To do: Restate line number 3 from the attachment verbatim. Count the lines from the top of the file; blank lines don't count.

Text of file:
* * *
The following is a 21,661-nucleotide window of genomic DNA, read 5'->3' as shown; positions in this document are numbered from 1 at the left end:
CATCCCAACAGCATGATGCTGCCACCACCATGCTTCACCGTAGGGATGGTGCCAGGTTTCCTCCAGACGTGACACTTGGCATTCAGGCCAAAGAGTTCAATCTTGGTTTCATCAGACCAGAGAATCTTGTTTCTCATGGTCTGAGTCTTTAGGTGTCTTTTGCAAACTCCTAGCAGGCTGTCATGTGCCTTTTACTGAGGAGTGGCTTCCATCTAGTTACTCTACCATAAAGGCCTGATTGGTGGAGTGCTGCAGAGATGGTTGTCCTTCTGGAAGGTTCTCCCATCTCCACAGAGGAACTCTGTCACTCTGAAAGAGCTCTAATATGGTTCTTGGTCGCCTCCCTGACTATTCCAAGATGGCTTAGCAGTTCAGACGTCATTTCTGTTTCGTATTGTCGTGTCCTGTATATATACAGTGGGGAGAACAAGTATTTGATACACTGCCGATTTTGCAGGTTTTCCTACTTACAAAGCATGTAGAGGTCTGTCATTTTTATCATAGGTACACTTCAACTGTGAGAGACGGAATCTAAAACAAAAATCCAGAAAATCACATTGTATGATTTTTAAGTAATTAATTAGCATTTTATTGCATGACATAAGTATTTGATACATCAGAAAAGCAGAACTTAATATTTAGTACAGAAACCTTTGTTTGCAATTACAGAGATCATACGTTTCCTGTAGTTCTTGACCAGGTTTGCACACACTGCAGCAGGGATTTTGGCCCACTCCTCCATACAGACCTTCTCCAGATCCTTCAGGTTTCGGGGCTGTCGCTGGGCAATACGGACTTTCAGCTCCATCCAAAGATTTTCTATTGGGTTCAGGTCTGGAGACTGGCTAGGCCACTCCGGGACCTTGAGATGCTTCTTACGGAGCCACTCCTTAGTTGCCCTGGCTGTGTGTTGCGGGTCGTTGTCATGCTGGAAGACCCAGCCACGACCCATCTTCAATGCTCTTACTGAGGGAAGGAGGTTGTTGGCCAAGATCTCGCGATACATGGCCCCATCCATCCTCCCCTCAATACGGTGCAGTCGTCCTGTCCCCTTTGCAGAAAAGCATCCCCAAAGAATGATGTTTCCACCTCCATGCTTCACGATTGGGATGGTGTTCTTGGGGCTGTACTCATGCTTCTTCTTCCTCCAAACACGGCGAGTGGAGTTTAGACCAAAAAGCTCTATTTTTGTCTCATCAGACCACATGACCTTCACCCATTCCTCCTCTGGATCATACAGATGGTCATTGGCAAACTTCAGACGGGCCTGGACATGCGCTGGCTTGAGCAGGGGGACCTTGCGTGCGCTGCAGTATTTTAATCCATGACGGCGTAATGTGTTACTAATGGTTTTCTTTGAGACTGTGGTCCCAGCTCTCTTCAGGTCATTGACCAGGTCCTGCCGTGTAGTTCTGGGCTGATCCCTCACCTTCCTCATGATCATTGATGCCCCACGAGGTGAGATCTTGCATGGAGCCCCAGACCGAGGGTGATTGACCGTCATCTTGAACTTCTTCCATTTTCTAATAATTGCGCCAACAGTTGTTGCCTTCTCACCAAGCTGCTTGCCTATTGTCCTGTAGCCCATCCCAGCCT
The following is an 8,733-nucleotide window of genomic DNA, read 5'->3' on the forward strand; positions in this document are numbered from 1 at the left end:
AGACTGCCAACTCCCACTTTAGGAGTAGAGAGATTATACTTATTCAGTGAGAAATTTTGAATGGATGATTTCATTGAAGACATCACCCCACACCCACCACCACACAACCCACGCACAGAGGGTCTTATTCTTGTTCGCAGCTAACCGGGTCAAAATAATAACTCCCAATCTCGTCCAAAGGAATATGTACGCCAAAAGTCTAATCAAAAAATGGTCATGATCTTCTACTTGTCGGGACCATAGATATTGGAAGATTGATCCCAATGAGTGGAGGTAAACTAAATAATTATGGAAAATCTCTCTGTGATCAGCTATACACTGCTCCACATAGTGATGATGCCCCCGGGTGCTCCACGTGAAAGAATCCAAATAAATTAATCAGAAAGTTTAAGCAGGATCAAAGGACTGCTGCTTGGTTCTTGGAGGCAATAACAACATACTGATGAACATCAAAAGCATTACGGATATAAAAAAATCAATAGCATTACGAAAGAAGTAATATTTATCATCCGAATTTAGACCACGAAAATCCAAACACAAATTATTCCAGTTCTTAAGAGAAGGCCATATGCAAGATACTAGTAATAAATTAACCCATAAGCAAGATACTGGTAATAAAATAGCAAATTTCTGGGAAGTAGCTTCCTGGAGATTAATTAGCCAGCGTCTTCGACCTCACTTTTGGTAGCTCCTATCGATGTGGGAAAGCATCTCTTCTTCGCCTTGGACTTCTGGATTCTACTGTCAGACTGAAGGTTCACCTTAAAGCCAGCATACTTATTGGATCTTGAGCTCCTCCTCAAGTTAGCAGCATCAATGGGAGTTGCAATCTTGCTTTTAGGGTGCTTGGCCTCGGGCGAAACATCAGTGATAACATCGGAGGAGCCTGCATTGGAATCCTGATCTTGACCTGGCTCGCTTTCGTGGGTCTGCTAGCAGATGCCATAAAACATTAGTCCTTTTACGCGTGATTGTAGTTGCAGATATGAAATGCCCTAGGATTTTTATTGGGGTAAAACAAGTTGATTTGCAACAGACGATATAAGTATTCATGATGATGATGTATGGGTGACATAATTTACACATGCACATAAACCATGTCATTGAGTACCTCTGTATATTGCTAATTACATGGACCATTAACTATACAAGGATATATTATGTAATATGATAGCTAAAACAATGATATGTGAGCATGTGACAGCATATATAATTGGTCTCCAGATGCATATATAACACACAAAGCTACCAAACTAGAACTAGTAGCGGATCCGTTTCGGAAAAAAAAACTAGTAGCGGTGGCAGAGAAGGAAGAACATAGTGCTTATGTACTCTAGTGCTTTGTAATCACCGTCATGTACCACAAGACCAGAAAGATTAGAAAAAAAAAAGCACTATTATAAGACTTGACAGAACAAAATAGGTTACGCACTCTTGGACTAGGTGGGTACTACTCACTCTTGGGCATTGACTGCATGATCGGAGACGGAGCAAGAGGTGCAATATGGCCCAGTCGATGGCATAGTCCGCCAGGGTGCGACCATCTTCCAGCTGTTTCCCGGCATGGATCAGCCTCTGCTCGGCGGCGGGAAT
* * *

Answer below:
The following is an 8,733-nucleotide window of genomic DNA, read 5'->3' on the forward strand; positions in this document are numbered from 1 at the left end: